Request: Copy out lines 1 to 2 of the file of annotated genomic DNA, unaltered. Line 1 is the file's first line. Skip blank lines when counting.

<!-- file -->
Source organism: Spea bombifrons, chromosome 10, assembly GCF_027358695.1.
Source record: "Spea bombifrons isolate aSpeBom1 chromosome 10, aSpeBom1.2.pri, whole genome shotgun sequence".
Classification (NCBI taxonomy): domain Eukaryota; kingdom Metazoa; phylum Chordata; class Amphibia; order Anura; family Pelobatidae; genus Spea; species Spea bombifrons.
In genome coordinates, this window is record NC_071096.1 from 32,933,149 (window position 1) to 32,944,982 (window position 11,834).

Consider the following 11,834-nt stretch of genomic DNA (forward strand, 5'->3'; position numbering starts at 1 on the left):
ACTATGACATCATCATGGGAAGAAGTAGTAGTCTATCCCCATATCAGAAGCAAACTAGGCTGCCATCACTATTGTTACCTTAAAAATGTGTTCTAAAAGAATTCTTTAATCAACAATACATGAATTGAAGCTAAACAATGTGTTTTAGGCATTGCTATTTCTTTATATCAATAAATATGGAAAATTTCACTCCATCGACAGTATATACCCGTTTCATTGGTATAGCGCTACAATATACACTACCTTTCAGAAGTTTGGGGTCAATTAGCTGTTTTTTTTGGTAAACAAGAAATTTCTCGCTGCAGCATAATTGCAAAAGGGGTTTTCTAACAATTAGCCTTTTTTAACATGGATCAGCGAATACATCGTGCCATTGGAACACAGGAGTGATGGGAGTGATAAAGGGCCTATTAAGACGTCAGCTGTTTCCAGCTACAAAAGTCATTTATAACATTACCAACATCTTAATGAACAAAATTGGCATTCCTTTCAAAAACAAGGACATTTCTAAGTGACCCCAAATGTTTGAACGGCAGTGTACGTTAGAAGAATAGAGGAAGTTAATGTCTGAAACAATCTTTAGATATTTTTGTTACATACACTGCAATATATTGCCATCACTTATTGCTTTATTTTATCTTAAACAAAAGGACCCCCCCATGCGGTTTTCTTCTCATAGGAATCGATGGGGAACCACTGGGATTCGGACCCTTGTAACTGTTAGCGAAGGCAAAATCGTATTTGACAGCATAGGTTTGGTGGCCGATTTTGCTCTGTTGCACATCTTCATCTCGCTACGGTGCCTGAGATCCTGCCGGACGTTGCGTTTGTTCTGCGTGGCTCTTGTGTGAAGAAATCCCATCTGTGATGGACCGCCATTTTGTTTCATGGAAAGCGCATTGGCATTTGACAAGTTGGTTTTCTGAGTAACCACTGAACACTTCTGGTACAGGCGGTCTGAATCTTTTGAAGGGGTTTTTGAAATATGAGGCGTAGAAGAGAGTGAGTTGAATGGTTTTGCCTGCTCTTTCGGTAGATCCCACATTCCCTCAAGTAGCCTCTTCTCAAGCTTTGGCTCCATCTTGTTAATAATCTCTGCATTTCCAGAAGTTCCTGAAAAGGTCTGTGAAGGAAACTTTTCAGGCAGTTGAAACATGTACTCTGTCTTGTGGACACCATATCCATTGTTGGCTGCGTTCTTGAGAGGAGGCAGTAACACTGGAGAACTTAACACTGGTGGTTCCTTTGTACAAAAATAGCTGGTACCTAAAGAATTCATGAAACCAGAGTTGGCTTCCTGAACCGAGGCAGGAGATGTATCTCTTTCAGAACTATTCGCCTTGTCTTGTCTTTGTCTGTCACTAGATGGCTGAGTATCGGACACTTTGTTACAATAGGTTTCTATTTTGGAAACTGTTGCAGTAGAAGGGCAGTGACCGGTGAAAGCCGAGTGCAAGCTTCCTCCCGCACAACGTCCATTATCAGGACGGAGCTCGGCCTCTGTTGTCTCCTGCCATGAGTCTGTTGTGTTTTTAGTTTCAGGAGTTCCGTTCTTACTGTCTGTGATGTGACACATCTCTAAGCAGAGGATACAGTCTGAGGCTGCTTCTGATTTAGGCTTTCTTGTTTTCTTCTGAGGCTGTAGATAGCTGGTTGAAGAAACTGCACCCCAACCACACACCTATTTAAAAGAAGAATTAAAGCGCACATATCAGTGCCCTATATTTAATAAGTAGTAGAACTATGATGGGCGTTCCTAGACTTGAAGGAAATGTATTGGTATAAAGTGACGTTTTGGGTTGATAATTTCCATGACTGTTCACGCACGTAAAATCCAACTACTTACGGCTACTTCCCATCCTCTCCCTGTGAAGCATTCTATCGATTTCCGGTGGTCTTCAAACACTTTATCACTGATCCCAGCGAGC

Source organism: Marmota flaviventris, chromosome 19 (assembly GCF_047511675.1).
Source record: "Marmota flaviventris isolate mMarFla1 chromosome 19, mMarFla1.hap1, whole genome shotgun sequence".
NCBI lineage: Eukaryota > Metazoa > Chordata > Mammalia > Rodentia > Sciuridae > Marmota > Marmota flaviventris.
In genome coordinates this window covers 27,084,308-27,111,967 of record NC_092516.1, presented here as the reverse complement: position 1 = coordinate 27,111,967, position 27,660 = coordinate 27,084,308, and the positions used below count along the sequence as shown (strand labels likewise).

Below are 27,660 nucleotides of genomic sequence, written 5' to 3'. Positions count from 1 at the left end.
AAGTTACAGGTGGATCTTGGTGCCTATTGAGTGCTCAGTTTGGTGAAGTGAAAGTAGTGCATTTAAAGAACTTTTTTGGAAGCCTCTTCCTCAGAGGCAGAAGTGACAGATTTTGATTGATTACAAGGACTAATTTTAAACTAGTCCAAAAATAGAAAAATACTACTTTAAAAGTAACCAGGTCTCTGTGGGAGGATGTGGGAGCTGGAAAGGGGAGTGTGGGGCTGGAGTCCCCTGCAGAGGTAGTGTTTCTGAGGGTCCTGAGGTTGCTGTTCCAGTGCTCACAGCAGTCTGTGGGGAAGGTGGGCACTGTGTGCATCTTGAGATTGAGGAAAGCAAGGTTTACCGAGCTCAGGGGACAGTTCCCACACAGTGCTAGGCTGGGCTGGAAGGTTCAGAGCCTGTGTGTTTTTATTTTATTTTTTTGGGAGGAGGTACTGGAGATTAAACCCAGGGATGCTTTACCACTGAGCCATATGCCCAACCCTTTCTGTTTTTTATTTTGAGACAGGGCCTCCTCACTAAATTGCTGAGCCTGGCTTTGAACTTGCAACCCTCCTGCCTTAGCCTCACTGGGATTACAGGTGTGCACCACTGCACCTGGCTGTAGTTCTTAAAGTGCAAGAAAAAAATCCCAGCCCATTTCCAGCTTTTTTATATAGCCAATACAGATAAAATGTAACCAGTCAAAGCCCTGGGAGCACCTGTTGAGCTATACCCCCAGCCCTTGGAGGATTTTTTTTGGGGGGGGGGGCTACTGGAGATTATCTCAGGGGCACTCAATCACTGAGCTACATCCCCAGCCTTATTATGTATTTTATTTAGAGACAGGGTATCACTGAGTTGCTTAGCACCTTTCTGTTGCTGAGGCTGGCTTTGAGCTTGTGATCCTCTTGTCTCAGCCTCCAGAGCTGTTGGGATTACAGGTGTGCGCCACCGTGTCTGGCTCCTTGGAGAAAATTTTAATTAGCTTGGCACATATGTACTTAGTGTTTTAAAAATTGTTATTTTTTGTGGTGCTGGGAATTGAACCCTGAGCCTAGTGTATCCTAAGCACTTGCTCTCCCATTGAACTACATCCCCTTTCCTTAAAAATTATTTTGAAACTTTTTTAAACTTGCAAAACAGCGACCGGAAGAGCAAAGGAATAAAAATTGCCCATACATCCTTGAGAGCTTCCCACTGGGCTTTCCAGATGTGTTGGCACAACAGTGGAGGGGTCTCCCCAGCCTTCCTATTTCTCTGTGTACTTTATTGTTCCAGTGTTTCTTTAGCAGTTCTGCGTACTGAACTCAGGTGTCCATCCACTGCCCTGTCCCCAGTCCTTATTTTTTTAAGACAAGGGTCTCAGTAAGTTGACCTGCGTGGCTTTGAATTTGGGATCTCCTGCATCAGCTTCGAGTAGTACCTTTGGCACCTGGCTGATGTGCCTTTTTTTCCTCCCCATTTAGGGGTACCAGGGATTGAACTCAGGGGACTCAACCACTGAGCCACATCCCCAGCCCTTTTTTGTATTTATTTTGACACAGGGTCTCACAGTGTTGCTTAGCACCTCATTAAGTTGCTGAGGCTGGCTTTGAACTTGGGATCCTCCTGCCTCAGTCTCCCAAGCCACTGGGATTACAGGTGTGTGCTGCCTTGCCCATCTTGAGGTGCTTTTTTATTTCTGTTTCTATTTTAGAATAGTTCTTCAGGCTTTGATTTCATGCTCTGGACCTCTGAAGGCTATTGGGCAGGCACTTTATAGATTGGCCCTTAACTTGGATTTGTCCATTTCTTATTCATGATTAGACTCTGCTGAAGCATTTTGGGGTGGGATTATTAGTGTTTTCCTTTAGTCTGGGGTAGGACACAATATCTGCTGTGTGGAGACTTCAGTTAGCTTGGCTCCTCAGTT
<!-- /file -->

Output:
Source organism: Spea bombifrons, chromosome 10, assembly GCF_027358695.1.
Source record: "Spea bombifrons isolate aSpeBom1 chromosome 10, aSpeBom1.2.pri, whole genome shotgun sequence".